Inspired Words

These are the experiences of our volunteers in Kenya.

June 13: Our Last Day

Posted in Kenya on June 16, 2009

I wake up this morning with a heavy heart, knowing that this is our last day at Transit Hotel. We're leaving for Nairobi tomorrow and catching our 9am flight back to Toronto on Monday.

It's hard to believe that our five weeks in Kenya are already over. I remember the first week we arrived time seemed to move so slowly. We were getting used to our surroundings, and quite honestly, most of us felt pretty scared the first night we stayd at Transit. Everything was pitch black, the wooden hinges of the doors screeched eerily, and we trusted no one. Now, I look back at our uneasiness and laugh.

Transit has become our home. Dominic, the hotel manager, has come to be our big brother, taking care of our every need - from staying up late to chat to buying us fruits from Naivasha to checking on us throughout the day when we take turns falling sick. I don't know whether I'll be able to leave tomorrow morning without crying and I genuinely hope that Dominic will be able to visit us in Toronto one day.

Today, Jenn and Heidi are at John's house to print CTC t-shirts that Heidi has custom designed for our team. Rocky and Mwaniki have come to the hotel to hang out with the rest of us. I'm surprised that they're not tired, seeing as we all stayed up late last night, turning Transit into a makeshift club and dancing to music on Kerwin's laptop while the power was out. I'm tired and reluctant to pack, knowing that what it symbolizes and realizing that this truly is the end of our trip.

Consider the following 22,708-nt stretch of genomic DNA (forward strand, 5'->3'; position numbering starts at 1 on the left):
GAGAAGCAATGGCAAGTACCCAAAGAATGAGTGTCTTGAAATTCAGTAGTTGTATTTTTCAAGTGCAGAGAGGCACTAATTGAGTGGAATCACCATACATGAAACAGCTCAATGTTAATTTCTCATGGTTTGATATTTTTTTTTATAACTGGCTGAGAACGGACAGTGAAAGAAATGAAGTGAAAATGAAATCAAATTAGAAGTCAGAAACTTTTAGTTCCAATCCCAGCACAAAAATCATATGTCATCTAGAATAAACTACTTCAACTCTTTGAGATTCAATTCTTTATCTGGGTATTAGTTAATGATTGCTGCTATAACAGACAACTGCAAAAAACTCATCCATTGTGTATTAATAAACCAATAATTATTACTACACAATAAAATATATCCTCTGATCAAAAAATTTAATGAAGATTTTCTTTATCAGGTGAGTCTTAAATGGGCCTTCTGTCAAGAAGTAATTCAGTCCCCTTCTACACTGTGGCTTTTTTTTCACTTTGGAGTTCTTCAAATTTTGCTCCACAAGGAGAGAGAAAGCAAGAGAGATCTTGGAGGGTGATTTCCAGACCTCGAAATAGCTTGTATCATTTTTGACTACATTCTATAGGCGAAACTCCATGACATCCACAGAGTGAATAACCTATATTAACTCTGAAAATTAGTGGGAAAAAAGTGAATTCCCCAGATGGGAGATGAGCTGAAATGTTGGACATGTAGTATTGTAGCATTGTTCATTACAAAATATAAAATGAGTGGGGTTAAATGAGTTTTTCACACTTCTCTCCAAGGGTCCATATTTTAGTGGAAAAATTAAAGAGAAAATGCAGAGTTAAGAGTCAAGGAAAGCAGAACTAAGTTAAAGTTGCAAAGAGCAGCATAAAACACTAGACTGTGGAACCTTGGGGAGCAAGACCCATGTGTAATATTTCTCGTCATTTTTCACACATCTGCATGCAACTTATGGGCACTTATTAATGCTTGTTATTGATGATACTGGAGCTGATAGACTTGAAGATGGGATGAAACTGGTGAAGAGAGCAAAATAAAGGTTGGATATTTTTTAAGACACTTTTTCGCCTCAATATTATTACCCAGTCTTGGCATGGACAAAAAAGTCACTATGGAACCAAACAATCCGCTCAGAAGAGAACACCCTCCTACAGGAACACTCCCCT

In some ways, I'm looking forward to going home. I miss my friends and family a lot, especially my sister, who is in town for a few days. I also miss hot showers, clean laundry (my attempts at hand-washing have proved to be futile), and practically every food item that requires refrigeration (i.e yogurt, milk, cheese)! I've come to realize how lucky I am to have so much variety in my diet - lucky that I am able to eat something different everyday. Here, dinner rotates amongst a few permeations: rice/pasta/potatoes/ugali (maize meal), spinach/kale/cabbage, beans/corn, and goat/beef. I know I have no right to complain because the kids at Ngaya eat beans and maize everyday for lunch and many Kenyans can only afford to eat plain ugali as a meal.

But aside from being homesick (mainly for food!), I know it'll be difficult to readjust to my life in Toronto. I'm scared and uneasy about how I'll feel. I don't even know what I look like because there are no mirrors here, I haven't worn makeup, I've barely watched the news, and I've only been able to get on the Internet twice this entire trip. I may be disconnected, but it's liberating at the same time and I'm not looking forward to being enslaved by the computer and my daily 'to do' lists when I go home. These are just the lifestyle changes that I've tried to anticipate.

I haven't even considered how I'll feel to leave behind Rocky and Mwaniki and all the other people who have touched my heart. I'm dreading the goodbyes tomorrow and can only hope that I have the strength to get through it.

Donate Now